Egyptian Influencers Sentenced To 16 YEARS In Prison For 'Inciting Debauchery' With TikTok Dances!

So unjust…

Popular TikTok stars Haneen Hossam and Mawada al-Adham have been sentenced to a combined total of 16 years in jail for alleged “human trafficking” due to their social media content!

Haneen was sentenced to 10 years while Mawada, 22, got six years, and they’ve both been fined for £9,191 — that’s $12,837! Yikes! All for videos that the government felt encouraged other young women to get online to earn money themselves.

In court filings, the girls were accused of “corrupting family values,” “inciting debauchery,” and “encouraging young women to practice sexual relations,” according to Al-Adham’s lawyer Saber Sokker. Yet, the videos used in court only seem to show the influencers participating in popular dance trends on the app.

Part of the reason 19-year-old Hossam may have been struck with a harder sentence is that prosecutors claimed she incited “debauchery” by videos that encouraged women 18 years and older to work from home making videos and talking to strangers online. In her defense, the star said:

“There are famous actors that use TikTok. Does this mean they work in prostitution?”

Good point!

Both women will be able to appeal their sentences. Crazy enough, they actually already have once — both recently managed to avoid two years in prison for different charges! Last year, both stars were accused of “attacking society’s values” through their TikTok videos. In January, they were acquitted in an appeals court. These new charges — and harsh sentences — then came out of nowhere.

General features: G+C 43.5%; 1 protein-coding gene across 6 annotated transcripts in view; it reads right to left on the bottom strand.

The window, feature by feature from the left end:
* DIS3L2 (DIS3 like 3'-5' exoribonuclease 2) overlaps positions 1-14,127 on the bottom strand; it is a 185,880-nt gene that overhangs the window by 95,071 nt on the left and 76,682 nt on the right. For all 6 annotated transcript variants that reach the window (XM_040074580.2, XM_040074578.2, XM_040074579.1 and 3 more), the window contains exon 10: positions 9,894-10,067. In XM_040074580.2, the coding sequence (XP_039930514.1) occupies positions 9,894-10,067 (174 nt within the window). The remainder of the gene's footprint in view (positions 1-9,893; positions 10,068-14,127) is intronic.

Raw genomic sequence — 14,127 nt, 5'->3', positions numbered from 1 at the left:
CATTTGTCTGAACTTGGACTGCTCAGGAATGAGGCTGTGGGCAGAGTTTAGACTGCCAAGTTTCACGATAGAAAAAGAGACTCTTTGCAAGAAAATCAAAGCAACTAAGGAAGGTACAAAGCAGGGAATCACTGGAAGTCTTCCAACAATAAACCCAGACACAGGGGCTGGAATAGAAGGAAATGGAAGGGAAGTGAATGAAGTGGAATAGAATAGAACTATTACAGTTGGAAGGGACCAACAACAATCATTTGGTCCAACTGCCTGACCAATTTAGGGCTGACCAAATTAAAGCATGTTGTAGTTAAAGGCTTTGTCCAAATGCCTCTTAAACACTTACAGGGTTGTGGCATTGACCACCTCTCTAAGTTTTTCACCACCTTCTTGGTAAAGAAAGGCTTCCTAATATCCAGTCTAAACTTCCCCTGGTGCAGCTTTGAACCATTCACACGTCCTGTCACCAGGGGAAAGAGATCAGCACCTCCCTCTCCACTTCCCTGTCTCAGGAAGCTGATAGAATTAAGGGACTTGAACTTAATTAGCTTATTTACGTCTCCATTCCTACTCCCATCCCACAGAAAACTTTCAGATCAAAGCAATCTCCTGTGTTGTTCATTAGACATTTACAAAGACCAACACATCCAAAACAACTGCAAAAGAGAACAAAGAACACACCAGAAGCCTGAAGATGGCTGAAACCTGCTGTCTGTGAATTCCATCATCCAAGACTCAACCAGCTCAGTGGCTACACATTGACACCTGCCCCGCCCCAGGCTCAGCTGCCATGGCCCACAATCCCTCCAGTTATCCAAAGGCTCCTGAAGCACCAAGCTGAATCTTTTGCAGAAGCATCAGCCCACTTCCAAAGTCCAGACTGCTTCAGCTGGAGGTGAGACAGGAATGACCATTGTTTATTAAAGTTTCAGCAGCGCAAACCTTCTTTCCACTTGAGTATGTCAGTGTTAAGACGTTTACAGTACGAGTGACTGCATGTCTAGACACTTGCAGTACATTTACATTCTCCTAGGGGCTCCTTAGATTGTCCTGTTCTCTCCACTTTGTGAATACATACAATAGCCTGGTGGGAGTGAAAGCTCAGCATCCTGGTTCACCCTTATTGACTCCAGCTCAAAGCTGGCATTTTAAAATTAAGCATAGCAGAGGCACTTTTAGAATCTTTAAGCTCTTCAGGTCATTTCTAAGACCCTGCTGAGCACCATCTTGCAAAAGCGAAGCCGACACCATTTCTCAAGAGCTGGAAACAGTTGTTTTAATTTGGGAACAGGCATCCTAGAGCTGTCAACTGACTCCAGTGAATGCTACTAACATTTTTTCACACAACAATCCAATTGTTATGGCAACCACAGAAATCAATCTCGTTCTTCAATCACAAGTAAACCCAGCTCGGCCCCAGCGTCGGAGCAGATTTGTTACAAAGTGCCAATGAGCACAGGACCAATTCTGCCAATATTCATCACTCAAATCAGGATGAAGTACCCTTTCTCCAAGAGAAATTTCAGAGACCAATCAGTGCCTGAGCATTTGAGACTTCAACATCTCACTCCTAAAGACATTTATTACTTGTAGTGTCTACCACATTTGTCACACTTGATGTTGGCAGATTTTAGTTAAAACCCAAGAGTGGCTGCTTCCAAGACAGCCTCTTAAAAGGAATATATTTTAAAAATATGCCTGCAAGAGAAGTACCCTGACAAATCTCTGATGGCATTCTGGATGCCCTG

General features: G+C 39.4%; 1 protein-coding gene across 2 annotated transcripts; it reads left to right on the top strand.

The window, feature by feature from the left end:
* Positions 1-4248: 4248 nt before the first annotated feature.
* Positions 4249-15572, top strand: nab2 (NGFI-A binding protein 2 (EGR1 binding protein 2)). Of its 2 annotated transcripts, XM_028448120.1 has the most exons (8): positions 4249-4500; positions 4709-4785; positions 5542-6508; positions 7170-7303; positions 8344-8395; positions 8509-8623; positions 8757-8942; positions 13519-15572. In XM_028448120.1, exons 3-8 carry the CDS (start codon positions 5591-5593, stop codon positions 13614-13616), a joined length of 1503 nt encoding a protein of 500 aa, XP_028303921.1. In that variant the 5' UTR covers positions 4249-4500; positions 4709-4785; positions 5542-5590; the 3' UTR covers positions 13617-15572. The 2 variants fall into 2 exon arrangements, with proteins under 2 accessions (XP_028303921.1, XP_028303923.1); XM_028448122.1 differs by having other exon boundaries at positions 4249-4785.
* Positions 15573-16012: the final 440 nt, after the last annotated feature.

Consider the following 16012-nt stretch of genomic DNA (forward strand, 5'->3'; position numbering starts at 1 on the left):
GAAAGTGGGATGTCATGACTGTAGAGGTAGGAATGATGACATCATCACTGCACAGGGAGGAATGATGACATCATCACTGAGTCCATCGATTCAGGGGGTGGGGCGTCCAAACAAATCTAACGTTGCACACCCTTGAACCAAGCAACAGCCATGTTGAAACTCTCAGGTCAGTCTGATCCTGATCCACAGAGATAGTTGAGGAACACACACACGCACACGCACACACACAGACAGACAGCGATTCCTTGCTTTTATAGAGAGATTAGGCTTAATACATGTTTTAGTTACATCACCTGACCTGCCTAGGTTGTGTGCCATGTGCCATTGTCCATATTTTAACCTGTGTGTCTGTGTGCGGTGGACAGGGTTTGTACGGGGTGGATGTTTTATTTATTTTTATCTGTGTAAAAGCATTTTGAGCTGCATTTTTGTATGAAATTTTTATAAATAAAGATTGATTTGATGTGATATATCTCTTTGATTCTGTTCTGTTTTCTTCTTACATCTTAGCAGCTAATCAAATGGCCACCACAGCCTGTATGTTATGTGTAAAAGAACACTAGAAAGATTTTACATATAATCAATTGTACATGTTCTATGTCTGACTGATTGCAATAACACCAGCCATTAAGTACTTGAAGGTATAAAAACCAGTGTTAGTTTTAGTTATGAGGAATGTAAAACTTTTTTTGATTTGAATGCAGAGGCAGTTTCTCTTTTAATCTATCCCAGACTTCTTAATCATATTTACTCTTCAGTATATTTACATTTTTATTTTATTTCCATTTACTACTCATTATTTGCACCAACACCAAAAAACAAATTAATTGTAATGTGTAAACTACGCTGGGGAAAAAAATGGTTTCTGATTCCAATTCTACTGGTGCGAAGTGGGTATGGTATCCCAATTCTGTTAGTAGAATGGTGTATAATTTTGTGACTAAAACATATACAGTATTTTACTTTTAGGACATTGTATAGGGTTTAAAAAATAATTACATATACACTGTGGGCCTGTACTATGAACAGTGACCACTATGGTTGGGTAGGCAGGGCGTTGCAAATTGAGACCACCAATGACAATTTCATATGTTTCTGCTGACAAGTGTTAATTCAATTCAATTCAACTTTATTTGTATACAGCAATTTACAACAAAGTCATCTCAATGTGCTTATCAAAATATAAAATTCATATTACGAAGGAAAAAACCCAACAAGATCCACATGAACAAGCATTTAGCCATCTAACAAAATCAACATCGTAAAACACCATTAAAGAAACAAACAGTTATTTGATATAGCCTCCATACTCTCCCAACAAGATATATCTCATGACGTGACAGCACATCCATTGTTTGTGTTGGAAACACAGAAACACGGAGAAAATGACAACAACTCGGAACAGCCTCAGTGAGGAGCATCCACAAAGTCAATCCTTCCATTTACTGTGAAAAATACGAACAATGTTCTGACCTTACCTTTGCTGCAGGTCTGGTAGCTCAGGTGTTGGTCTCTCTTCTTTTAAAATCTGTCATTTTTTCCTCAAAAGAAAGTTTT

Haneen has already taken to the internet to plea for mercy. In a heartbreaking TikTok video, she sobs before the camera:

“I obtained a judicial ruling of acquittal on the appeal, and I was surprised the next day that I would be presented to court, and I went to the Attorney General’s office, he told me that as long as he’s sitting at the office, there is no acquittal for Haneen Hossam. Why don’t you want to announce my innocence, you can see that I haven’t done anything.”

She then appeals directly to President Abdel Fattah al-Sisi to free her:

“Mr. President, your daughter is dying. I swear to God your daughter is dying. I pulled myself together so that I can seek the help of the president and people. What should I do?! I was wronged and I did not do anything. I am literally dying. Save me. My mother is about to have a stroke after the ruling.”

She then explained how she was paid $300 for doing an ad for the app Likee — and somehow is being accused of “human trafficking”:

“You all have the app, and a number of YouTube celebrities are on the same application. And if this application is forbidden, why do you still have it out there?! Will a 19-year-old know how to practice human trafficking?!”

She added:

“The future and life of a family is being destroyed. What did I do? No one was harmed by me, I didn’t harm anyone.”

Just awful.

Unfortunately, these young women are not the first or last to be affected by Sisi’s strict guidelines on social media content deemed “provocative.” Attempting to maintain control over Muslim morals, the President continues to enact legal power over citizens using vague cybercrime laws established in 2018. The law makes it so anyone who violates their definition of “family values” can be criminalized; and because it’s unclear just what would constitute a violation, it’s lead mostly to the unjust policing of women’s bodies and career choices.

Along with the TikTokers, belly dancers and pop singers have also been targeted recently. Sadly, arrests similar to Haneen and Mawada’s have become all too common, according to Egyptian feminist Ghadeer Ahmed, ever since Abdel Fattah al-Sisi took power in a military coup in 2014. While human rights organizations work to fight against these unjust actions, change could take a long time.

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